Dr. Scanga is a Research Assistant Professor in the Department of Microbiology and Molecular Genetics. He received his Ph.D. in Molecular Virology and Microbiology from the University of Pittsburgh in 2000. He did a Post-Doctoral Fellowship at the National Institutes of Health (Bethesda, MD) where he studied the mechanism by which intracellular parasites and bacteria, such as T. gondii and M. tuberculosis, induce HIV gene expression as well as the role of Toll-like receptors in triggering immune responses to intracellular parasites. He then worked as a Senior Scientist at the Aeras Global TB Vaccine Foundation (Rockville, MD) where he coordinated and conducted studies to evaluate the immunogenicity and protective efficacy of tuberculosis vaccine candidates using mouse, guinea pig, and non-human primate models. He joined the faculty at the University of Pittsburgh School of Medicine in 2008.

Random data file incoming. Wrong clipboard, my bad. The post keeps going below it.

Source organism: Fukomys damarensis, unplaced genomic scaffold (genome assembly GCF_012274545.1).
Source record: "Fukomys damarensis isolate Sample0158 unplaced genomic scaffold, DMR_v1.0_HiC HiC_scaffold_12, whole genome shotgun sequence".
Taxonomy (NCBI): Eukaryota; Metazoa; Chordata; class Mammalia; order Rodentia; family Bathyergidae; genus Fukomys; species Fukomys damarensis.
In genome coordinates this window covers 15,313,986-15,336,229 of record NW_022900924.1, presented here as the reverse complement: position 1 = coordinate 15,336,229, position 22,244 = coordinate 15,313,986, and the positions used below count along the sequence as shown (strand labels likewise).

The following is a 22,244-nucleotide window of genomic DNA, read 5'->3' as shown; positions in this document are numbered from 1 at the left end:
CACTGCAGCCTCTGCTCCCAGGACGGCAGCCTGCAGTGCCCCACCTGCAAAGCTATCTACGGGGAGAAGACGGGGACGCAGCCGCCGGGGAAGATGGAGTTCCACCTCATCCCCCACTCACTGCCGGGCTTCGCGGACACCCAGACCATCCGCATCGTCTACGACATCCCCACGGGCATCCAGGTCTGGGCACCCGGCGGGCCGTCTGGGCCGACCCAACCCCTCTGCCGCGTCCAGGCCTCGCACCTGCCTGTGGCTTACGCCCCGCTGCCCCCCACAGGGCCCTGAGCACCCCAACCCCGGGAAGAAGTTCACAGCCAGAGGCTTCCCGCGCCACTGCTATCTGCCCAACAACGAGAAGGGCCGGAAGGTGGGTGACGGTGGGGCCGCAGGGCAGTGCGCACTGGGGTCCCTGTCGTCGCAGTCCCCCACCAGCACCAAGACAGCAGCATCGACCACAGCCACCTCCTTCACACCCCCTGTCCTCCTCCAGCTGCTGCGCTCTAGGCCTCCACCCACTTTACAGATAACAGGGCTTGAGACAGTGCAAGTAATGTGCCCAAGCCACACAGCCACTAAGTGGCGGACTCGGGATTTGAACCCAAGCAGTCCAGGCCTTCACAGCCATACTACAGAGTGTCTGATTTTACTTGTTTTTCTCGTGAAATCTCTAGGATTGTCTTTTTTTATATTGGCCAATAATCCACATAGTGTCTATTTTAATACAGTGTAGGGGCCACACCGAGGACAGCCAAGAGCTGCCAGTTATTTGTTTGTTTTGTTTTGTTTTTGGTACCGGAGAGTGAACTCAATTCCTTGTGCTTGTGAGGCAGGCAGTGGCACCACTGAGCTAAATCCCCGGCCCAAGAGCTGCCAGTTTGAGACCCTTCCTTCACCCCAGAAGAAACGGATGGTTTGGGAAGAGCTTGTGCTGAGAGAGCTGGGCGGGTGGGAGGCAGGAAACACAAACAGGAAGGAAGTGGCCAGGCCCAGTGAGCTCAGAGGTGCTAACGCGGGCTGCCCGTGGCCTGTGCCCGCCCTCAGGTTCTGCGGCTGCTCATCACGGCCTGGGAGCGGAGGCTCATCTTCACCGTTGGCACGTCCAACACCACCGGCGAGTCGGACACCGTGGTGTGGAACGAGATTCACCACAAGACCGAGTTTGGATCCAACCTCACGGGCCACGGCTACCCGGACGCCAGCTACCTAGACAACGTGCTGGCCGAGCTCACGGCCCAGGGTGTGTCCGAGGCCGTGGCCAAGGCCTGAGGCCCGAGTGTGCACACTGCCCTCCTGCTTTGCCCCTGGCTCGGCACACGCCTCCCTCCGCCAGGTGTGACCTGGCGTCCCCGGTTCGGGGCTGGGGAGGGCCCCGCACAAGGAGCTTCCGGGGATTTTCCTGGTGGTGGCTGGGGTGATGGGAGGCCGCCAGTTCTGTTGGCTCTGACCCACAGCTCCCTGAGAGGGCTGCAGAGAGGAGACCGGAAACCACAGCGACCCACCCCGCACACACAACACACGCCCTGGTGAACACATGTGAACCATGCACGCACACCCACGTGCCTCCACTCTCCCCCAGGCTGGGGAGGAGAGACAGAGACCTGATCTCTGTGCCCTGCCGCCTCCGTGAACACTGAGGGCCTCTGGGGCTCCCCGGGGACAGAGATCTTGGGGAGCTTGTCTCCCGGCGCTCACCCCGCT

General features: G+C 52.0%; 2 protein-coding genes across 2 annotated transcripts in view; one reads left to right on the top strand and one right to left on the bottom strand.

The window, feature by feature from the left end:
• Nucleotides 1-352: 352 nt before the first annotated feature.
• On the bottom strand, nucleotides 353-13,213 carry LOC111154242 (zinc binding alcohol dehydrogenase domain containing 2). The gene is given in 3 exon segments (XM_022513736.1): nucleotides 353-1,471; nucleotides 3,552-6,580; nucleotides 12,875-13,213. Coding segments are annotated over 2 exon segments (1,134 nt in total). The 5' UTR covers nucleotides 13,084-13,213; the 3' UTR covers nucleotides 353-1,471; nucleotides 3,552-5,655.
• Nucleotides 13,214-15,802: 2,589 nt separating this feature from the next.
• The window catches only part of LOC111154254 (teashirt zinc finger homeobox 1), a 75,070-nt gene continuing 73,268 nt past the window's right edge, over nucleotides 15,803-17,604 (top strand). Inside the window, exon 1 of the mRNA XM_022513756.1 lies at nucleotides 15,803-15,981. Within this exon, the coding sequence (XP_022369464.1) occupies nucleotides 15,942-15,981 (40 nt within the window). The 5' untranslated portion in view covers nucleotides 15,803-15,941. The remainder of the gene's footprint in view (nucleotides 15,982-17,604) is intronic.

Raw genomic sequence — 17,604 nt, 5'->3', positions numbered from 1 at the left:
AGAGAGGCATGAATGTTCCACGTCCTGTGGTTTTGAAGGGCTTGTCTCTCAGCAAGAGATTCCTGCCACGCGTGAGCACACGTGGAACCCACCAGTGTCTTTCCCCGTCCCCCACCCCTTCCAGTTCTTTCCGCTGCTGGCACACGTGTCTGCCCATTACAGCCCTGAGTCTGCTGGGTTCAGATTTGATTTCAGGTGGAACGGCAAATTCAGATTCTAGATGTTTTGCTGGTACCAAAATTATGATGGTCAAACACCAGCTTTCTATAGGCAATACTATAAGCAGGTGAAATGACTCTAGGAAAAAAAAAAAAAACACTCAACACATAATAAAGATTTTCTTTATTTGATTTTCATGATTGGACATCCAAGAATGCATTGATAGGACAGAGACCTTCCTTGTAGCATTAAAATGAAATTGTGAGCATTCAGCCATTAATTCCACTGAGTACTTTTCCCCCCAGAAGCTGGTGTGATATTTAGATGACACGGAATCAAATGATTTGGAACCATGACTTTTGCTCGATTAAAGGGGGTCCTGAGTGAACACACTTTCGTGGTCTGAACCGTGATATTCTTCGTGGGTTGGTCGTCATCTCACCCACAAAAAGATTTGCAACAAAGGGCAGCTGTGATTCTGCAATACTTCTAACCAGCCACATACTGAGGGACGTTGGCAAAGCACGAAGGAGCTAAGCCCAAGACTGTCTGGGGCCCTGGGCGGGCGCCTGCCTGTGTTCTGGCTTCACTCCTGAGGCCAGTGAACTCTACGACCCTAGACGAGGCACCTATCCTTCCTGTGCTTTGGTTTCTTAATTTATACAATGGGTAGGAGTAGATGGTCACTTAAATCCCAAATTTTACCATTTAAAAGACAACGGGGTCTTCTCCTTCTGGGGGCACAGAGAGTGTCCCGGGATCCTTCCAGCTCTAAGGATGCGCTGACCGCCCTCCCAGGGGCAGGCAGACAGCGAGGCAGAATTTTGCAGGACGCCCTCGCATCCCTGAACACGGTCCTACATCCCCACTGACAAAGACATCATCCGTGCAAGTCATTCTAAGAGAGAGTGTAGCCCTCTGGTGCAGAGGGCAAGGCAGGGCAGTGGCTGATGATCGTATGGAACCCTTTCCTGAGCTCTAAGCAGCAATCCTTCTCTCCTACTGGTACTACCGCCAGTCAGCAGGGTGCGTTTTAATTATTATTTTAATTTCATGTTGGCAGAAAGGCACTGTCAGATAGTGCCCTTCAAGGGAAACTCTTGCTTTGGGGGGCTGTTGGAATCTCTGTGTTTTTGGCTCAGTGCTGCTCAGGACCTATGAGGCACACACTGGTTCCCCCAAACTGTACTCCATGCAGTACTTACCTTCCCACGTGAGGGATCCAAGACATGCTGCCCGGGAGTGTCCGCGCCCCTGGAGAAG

Dr. Scanga’s research utilizes imaging techniques such as PET/CT to follow in vivo the response of tuberculosis to antibiotic regimens in non-human primates with the ultimate goal to help design more effective chemotherapeutic regimens. He has over 30 publications, serves on the Editorial Boards of Infection and Immunity as well as Clinical and Vaccine Immunology, and is a reviewer for several other journals. Research interests include: 1) Use of novel imaging modalities such as PET/CT to monitor disease progression and response to therapy in animal models of infectious diseases, with particular interest in tuberculosis, and 2) Analysis of immune responses to M. tuberculosis and tuberculosis vaccines.